• Hyper-Nostalgia: Ah, the “good ‘ol days.” You remember them, right? In reality, they never existed, yet excessive nostalgia about mythical bygone eras often explains the hostility to many forms of technological change. Michael Shermer, author of The Believing Brain, refers to this “tendency to remember past events as being more positive than they actually were” as “rosy retrospection bias.” Many critics fear how technological evolution challenges the old order, traditional values, settled norms, traditional business models, and existing institutions—even as the standard of living generally improves with each passing generation. We see this in debates about privacy when critics yearn for the supposed solitude of the past, or in copyright debates when critics bemoan the loss of record stores and traditional methods of experiencing music.
  • Bad News Sells: Many media outlets and sensationalist authors sometimes use fear-based tactics to gain influence or sell books. Fear mongering and prophecies of doom are always effective media tactics; alarmism helps break through all the noise and get heard. This is particularly true as it relates to kids and online safety where porn and predator panics have often dominated media coverage.
  • The Role of Special Interests: Many groups and institutions exaggerate fears and agitate for action because they benefit from it either directly by getting more resources from government, the public, and other benefactors, or indirectly from the glow of publicity that their alarmism generates. Many companies also overhype various online concerns and then also overplay the benefits of their particular tool as a silver-bullet solution to online porn, privacy, or cybersecurity concerns. Again, bad news sells and, in this case, it sells products and services to fearful citizens.
  • Elitist Attitudes: Academic skeptics and cultural critics often possess elitist attitudes about the technologies, platforms, or new types of media content that the masses or young adopt before they do. These elitist views are often premised on the “juvenoia” and hyper-nostalgic thinking described above. Some researchers also have an incentive to perpetuate fear since alarmist research grabs attention and attracts more funding.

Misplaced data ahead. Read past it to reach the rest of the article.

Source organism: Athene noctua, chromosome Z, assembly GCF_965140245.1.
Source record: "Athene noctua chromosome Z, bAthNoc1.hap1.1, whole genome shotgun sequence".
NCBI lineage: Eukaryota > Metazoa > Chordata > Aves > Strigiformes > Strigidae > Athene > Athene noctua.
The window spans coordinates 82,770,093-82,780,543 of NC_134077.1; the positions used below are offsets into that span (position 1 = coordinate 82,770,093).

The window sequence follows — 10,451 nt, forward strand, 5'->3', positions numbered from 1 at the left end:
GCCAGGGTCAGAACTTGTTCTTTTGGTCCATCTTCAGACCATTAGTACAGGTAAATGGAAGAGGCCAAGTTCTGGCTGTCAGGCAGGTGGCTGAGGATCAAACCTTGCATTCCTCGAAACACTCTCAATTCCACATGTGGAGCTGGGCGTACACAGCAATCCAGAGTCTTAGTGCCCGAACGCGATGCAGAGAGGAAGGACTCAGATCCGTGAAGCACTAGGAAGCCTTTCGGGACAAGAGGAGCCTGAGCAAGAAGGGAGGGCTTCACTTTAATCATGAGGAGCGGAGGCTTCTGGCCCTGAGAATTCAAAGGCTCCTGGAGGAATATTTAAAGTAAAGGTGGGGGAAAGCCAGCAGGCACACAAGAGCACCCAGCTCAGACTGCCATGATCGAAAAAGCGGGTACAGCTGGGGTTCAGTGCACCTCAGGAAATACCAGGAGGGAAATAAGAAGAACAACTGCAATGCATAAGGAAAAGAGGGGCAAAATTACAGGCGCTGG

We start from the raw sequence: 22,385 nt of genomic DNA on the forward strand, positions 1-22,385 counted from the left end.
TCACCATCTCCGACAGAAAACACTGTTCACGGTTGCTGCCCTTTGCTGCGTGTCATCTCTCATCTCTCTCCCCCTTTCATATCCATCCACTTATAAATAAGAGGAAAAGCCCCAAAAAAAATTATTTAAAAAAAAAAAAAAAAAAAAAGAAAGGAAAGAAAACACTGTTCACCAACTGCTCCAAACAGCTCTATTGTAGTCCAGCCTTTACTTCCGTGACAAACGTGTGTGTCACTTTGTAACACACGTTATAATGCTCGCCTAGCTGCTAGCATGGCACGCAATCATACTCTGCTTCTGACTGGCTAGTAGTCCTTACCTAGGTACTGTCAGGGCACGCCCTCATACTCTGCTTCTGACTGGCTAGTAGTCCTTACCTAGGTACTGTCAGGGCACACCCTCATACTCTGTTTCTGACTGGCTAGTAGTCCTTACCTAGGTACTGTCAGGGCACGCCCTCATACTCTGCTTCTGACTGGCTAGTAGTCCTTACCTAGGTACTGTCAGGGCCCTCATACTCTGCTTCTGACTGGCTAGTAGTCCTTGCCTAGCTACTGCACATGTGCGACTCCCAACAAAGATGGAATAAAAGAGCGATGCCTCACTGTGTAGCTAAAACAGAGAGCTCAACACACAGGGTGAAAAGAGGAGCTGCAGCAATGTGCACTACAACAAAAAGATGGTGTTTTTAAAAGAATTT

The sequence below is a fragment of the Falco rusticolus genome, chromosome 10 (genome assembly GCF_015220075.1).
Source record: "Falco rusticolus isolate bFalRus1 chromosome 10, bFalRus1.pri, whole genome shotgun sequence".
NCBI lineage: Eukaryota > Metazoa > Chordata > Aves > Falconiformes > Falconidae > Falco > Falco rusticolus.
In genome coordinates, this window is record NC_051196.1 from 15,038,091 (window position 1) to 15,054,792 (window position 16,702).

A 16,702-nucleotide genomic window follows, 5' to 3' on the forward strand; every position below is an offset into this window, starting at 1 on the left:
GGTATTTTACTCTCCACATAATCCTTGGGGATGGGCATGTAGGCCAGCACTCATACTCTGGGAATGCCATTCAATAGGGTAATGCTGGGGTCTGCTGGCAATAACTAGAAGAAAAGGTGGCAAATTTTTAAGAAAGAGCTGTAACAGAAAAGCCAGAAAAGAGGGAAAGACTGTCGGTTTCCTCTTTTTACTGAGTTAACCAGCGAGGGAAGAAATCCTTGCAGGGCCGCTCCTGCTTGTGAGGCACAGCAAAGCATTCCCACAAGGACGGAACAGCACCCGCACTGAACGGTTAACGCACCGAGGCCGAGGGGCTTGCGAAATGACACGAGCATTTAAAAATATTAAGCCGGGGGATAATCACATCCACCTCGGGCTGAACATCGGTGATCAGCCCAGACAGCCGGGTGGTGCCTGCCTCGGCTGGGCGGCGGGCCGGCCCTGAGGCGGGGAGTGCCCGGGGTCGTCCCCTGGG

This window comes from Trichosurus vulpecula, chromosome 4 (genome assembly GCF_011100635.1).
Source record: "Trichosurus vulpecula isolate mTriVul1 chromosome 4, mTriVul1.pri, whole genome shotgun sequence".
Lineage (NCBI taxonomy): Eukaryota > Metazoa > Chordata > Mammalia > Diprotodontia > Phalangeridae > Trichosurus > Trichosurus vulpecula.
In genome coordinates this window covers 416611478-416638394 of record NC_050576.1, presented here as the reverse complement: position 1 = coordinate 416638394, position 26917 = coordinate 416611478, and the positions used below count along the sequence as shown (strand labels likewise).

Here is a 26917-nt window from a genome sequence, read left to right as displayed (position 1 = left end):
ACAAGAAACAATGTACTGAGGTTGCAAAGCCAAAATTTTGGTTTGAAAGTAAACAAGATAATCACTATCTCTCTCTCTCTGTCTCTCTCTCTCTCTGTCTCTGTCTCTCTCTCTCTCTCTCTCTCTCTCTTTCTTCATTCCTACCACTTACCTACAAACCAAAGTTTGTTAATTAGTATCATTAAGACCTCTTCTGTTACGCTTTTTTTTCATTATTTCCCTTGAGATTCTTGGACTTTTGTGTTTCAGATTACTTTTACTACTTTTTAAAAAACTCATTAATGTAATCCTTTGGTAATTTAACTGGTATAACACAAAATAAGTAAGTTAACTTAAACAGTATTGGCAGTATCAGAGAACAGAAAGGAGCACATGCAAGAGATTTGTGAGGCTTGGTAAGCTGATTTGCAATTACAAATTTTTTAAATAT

• “Third-Person-Effect Hypothesis”: When some people encounter perspectives or preferences that are at odds with their own, they are more likely to be concerned about the impact of those things on others throughout society and call upon government to “do something” to correct or counter those perspectives or preferences. Psychologists refer to this as the “third-person effect hypothesis” and it explains many technopanics and resulting calls for government intervention, especially as they relate to media policy and free speech issues.

Most technopanics blow over in time, but the short-term danger is real. Technopanics can encourage policymakers to adopt far-reaching controls on information flows and the information economy more generally.

Worse yet, continuously elevated states of fear or panic can lead to dangerous tensions throughout society. For example, the recent “stranger danger” panic has led to unfortunate suspicions about the presence of males near children. Similarly, excessive panic over cybersecurity matters can lead to paranoia about the potential danger of visiting certain digital sites or using certain digital tools that are, generally speaking, safe and beneficial to the masses.

Finally, if everything is viewed as a risk, then nothing is a risk. Fear-based tactics and inflated threat scenarios can lead to situations where individuals and society ignore quite serious risks because they are overshadowed by unnecessary panics over non-problems.